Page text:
THE mother of the murdered teenager Billie-Jo Jenkins fled the court where her daughter's murder trial was being heard yesterday as video evidence of the killing was shown.
Debbie Woods was shepherded in tears from Lewes Crown Court, East Sussex, as close-up footage revealed the extent of the injuries inflicted on her foster daughter.
Sion Jenkins, Billie-Jo's foster father, who is accused of her murder, had already asked to be excused and was returned to court cells before the video was shown.
Members of the jury at Lewes Crown Court looked visibly shocked at the four-minutes of footage showing Billie-Jo's body on the patio of the family's home in Hastings, East Sussex. One woman juror was unable to watch the tape and two others were close to tears.
The teenager's natural father, Bill Jenkins, who is no relation to Sion, left the court before the video evidence was shown following a warning from the judge, Mr Justice Gage, that it might prove distressing.
The jury heard yesterday that the surgeon called to examine the body considered the murder the most brutal he had encountered. Dr Zbigniew Ludwig, a Sussex police surgeon, said in a statement: "I have had 26 years' experience as a police surgeon, and this was ... the saddest and most brutal murder I've ever attended."
Billie-Jo, 13, was killed as she painted patio doors at the home of her foster family with whom she had lived for five years. A post-mortem examination showed her skull had been split.
The ambulancemen Christopher Burton and Francis Radford said Billie-Jo showed no signs of life when they arrived at the Jenkins' home.
Mr Burton told how, at the scene, he had noticed two damp impressions like footprints nearby. There were also two marks, like the balls of feet, on the front upper thighs of her trousers when her body was turned over. She was found lying face down.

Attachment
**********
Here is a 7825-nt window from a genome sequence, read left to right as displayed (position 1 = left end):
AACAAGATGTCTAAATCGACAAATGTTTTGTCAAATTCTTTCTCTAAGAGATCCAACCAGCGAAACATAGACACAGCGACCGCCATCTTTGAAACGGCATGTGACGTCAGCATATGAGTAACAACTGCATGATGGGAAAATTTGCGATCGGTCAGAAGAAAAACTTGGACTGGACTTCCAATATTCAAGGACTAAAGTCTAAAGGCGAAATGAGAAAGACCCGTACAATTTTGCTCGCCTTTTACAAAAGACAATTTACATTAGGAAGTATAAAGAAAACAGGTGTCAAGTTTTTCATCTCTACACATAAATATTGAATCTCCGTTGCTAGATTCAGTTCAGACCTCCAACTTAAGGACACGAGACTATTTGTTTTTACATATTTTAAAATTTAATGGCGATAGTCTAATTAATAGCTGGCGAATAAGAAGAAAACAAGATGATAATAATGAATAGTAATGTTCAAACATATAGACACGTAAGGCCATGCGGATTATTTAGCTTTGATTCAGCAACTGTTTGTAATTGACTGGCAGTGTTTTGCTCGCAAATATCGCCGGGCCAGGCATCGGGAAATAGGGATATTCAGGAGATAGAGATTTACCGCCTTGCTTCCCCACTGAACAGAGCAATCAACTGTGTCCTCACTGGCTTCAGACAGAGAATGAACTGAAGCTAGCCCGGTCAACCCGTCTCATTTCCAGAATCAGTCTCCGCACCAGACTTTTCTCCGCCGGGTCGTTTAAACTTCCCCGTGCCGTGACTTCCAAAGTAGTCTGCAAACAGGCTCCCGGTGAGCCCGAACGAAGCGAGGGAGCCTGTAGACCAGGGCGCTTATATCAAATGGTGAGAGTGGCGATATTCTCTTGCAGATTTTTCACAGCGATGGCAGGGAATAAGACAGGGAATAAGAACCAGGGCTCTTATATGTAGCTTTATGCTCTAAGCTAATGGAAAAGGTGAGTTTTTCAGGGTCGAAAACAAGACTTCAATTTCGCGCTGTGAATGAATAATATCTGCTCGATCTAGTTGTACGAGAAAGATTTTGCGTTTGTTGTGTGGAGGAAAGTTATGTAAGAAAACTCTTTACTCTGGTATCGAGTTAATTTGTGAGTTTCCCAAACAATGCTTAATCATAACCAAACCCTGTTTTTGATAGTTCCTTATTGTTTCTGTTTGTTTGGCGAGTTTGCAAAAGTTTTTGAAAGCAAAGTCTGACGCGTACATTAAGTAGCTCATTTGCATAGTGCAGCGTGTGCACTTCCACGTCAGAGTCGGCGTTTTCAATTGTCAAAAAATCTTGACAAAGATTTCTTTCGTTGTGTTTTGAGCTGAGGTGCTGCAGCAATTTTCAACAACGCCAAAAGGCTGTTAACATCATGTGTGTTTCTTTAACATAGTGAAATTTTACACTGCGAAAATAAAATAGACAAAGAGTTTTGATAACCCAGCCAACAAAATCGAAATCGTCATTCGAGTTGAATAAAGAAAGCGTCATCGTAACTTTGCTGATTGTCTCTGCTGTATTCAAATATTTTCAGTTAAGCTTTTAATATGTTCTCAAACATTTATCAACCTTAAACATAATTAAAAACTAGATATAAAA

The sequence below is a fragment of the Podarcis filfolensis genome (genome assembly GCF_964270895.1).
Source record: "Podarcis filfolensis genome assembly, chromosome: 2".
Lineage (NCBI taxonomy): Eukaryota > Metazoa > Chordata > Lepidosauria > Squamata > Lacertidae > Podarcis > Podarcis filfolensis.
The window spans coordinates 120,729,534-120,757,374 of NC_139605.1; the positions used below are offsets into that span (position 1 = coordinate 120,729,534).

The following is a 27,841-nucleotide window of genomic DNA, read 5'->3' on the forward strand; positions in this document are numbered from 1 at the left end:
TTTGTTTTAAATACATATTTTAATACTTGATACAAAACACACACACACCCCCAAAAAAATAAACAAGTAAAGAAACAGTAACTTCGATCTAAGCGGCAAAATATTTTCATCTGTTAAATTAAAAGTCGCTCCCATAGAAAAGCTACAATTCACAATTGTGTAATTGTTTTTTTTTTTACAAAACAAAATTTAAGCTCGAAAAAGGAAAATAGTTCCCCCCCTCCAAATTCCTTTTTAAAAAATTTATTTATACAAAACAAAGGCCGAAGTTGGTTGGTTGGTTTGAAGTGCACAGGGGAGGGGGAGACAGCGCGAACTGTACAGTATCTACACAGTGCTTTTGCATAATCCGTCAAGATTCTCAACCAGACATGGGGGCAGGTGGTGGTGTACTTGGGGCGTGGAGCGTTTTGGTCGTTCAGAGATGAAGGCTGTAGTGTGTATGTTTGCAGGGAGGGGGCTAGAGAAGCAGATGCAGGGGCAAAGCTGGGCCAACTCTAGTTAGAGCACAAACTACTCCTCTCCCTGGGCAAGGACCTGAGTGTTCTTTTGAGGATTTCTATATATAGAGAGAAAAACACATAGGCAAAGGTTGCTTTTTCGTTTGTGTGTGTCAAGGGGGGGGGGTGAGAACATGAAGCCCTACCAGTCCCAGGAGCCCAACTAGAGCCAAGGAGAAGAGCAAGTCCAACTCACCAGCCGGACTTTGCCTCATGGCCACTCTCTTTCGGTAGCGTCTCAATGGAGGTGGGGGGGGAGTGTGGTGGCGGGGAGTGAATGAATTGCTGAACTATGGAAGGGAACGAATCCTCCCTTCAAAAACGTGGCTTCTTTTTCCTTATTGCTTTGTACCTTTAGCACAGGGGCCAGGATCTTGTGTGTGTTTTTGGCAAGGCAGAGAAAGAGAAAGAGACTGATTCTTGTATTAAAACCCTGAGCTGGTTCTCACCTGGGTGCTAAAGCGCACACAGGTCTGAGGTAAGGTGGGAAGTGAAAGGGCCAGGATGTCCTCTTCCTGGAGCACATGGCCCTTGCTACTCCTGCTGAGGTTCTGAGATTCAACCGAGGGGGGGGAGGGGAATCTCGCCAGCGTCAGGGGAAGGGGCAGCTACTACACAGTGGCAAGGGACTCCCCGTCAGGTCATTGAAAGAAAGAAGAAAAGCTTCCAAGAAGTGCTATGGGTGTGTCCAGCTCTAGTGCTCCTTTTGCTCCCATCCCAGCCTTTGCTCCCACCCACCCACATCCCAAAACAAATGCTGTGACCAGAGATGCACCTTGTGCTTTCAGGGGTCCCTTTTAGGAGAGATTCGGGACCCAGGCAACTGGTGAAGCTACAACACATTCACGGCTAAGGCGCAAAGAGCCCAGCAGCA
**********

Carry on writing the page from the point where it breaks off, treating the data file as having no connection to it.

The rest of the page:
Mr Radford said the paintbrush Billie-Jo had been using to paint the patio doors was still in her hand and a spiked iron bar, the alleged murder weapon, next to her body.
Graham Towse, a neighbour, said Sion Jenkins seemed "calm and a little pale" at the time. But his eldest daughter, Annie, then 12, was "very flustered, very red in the face".
The first police officer to arrive at the scene described his shock on seeing Billie-Jo's body. Constable Darren Bruce said: "The original call [was] that someone had found their daughter who had had a fall and there was some blood." The scene that greeted him and a colleague at the Jenkins' address "was the last thing we were expecting to find".
He said that standing in the dining room he could see photographs of the four girls in the Jenkins family and also of the teenager whose body lay in front of him on the patio. "It was shocking, horrific," he said.
PC Bruce said Billie-Jo's skull bore a "massive gaping hole going right down through to the brain and pools of blood over her face and hair".
He said Sion Jenkins had told him that he and his eldest daughter, Annie, had left the house shortly before 3pm to collect another daughter, Lottie, from a music lesson. Although the court has heard that Mr Jenkins and his daughters returned to the house straight after the lesson, at the time, Mr Jenkins told PC Bruce that they had not returned until 3.30pm.
It was PC Bruce who broke the news to Jenkins that Billie-Jo was dead. "He appeared stunned when I told him," the constable said.
The trial continues.
Join our new commenting forum
Join thought-provoking conversations, follow other Independent readers and see their replies